(Reuters) - An inspection at the Abbott Laboratories facility in Sturgis, Michigan found a harmful bacteria called Cronobacter sakazakii on the surface of some areas producing its powdered baby formula, the U.S. health regulator said on Tuesday.
Complaints that the facility's products had caused bacterial infections forced Abbott to recall certain Alimentum, Similac and EleCare baby formulas last month, prompting a probe from the U.S. Food and Drug Administration (FDA).
The inspection from Jan. 31 to March 18 showed that Abbott did not have a control system covering all stages of processing to prevent microbe contamination of infant formula.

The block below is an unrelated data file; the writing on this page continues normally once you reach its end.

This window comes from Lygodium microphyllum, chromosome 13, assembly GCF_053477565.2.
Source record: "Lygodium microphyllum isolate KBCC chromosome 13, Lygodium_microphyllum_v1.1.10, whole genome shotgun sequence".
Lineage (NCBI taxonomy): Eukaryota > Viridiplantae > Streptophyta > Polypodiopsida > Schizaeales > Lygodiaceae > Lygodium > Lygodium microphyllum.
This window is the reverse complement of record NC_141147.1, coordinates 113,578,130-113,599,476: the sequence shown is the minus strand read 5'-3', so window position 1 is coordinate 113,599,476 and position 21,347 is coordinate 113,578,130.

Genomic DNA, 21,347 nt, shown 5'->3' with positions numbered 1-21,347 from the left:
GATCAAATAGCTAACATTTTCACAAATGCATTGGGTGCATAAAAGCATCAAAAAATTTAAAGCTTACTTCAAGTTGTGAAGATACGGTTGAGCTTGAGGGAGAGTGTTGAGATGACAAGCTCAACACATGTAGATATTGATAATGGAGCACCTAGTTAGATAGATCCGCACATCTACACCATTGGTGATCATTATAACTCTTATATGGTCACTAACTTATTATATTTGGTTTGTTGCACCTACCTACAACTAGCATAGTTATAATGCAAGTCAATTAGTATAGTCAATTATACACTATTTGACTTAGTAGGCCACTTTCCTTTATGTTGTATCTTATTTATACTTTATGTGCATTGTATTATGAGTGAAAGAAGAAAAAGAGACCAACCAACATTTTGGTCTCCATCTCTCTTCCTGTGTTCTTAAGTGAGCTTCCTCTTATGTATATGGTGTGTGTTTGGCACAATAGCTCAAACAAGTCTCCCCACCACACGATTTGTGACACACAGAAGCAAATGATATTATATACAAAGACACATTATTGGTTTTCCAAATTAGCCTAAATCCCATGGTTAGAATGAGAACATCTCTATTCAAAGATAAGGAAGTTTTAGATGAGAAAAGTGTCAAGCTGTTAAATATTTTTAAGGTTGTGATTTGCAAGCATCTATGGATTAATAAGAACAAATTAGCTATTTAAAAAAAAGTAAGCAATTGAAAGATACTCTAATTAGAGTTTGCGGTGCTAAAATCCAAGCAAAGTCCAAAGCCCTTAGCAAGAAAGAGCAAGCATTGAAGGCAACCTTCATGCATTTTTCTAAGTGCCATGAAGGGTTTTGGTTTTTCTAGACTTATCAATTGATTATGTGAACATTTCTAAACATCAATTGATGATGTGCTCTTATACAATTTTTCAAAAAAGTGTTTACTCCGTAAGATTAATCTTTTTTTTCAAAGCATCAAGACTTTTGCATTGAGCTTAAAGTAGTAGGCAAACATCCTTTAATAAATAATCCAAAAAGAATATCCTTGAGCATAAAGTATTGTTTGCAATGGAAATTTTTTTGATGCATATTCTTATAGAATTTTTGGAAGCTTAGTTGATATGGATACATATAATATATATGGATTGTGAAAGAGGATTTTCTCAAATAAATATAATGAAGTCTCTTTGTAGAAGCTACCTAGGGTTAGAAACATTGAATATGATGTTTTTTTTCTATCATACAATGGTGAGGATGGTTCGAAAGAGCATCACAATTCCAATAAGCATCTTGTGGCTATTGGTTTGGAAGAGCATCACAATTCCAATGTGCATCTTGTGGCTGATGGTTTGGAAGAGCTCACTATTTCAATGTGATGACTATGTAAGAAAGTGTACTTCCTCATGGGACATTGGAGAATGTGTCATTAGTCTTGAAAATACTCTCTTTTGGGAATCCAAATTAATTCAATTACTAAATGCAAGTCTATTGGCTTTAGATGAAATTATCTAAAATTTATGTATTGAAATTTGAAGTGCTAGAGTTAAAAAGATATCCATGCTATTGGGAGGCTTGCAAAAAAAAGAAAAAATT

Personnel working with infant formula also did not wear necessary protective apparel, the FDA said.
"We're taking this very seriously and are working closely with the FDA to implement corrective actions," Abbott said in a statement.
No Cronobacter sakazakii was found during the company's testing of products that were distributed to consumers, Abbott added.
The company also said that the genetic makeup of the Cronobacter sakazakii found at the Michigan plant did not match that of the reported cases.
Gram-negative Enterobacteriaceae, Cronobacter sakazakii can cause serious invasive infections and premature infant death.
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